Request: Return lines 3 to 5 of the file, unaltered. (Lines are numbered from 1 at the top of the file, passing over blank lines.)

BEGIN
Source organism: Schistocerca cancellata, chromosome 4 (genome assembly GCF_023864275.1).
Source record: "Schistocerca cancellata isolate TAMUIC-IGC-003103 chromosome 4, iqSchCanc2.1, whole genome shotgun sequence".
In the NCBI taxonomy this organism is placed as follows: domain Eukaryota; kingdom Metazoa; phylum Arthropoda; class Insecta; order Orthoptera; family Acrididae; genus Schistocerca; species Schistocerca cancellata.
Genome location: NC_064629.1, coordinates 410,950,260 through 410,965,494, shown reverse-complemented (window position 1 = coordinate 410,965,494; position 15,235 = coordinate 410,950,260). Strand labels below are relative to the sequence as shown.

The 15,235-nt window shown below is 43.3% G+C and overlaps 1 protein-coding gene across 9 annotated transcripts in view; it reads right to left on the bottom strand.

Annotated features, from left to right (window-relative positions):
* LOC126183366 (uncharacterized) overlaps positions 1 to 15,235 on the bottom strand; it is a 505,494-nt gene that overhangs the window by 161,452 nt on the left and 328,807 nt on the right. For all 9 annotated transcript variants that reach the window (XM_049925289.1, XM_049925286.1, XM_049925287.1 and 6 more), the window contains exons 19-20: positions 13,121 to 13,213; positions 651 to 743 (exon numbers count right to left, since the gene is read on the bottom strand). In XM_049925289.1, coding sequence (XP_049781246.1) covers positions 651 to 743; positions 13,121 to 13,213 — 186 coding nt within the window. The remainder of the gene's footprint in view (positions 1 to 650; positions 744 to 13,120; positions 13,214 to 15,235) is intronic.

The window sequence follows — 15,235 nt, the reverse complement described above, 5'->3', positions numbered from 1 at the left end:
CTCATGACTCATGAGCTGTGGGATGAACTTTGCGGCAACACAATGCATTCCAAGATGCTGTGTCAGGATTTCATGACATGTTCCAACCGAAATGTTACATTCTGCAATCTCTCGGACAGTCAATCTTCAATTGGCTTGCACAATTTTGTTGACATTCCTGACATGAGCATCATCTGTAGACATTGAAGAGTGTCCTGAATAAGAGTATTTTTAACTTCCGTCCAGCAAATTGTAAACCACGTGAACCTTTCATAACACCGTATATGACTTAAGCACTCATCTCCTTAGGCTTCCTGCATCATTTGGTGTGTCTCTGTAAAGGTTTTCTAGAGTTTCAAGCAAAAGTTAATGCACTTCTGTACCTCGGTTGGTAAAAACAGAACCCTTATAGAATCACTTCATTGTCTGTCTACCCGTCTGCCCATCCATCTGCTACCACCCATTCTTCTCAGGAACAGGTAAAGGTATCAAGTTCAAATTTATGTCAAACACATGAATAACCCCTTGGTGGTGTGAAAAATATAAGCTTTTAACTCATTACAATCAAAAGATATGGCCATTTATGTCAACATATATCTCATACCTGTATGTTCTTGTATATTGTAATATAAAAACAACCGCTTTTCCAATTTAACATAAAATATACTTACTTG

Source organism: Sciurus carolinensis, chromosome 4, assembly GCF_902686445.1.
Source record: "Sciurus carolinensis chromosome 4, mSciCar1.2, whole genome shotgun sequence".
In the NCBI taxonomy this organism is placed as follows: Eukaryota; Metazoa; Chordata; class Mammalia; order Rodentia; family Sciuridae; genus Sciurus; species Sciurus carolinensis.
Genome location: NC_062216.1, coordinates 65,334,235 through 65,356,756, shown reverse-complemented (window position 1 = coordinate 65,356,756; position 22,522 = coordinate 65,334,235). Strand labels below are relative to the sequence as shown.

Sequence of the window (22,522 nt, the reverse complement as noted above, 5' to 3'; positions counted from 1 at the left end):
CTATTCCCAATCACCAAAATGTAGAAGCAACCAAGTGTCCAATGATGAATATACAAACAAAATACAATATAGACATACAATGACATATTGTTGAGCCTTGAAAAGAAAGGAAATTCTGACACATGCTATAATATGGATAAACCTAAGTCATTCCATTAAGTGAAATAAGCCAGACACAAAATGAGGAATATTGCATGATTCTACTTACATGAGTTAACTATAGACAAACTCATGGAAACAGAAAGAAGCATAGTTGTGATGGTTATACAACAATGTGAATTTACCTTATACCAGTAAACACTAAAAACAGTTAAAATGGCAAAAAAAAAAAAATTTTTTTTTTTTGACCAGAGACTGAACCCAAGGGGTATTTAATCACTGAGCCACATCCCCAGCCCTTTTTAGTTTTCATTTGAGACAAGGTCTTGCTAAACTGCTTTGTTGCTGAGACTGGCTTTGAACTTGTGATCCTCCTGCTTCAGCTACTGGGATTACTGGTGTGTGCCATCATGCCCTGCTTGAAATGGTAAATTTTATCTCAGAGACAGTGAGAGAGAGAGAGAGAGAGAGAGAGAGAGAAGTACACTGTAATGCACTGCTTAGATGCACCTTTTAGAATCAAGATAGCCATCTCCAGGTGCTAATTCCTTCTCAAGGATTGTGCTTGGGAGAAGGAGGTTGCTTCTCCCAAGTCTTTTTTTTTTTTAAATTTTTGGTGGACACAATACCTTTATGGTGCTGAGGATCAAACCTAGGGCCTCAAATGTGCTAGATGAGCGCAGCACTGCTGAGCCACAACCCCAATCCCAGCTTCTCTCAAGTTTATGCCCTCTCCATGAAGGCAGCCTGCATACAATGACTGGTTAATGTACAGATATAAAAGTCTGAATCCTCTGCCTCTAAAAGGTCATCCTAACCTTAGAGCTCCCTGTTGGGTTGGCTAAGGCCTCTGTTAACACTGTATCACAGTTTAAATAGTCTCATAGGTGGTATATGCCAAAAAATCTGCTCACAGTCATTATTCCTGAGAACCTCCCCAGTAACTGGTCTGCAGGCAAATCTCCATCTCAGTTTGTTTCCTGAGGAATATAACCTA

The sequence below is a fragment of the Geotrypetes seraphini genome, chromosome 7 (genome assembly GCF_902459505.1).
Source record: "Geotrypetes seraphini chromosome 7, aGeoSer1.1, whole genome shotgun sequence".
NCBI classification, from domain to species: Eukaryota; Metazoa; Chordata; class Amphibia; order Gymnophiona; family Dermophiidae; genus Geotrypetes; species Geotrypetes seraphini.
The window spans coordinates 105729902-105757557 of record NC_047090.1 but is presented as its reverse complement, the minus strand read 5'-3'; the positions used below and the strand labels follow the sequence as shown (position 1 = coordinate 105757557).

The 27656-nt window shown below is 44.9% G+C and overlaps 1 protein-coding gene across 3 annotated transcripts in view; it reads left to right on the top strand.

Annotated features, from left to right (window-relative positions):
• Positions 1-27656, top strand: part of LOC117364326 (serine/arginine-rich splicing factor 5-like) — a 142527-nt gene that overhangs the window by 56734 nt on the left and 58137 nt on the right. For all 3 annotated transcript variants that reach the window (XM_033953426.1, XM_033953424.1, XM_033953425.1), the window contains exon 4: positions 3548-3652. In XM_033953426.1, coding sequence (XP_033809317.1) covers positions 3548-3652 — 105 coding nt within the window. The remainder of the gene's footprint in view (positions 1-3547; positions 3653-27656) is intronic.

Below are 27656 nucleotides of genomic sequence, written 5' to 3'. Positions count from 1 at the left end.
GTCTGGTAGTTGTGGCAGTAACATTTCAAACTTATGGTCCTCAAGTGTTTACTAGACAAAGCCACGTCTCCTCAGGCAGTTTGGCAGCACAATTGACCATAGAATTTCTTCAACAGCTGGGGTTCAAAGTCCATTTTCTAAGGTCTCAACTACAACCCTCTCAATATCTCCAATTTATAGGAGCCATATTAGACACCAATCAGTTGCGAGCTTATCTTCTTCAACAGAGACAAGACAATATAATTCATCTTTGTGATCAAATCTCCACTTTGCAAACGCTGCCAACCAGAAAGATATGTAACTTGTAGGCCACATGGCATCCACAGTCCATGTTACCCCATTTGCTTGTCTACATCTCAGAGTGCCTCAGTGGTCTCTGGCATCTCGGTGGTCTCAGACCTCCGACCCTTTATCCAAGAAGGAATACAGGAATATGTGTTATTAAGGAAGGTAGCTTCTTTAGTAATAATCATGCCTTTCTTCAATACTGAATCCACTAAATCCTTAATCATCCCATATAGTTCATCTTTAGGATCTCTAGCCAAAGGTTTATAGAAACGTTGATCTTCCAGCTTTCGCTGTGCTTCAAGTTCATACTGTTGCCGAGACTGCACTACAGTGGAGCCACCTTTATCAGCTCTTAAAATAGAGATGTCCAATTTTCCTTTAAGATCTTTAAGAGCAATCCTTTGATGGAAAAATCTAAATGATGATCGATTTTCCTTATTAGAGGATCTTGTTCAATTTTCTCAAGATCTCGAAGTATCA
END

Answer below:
In the NCBI taxonomy this organism is placed as follows: domain Eukaryota; kingdom Metazoa; phylum Arthropoda; class Insecta; order Orthoptera; family Acrididae; genus Schistocerca; species Schistocerca cancellata.
Genome location: NC_064629.1, coordinates 410,950,260 through 410,965,494, shown reverse-complemented (window position 1 = coordinate 410,965,494; position 15,235 = coordinate 410,950,260). Strand labels below are relative to the sequence as shown.

The 15,235-nt window shown below is 43.3% G+C and overlaps 1 protein-coding gene across 9 annotated transcripts in view; it reads right to left on the bottom strand.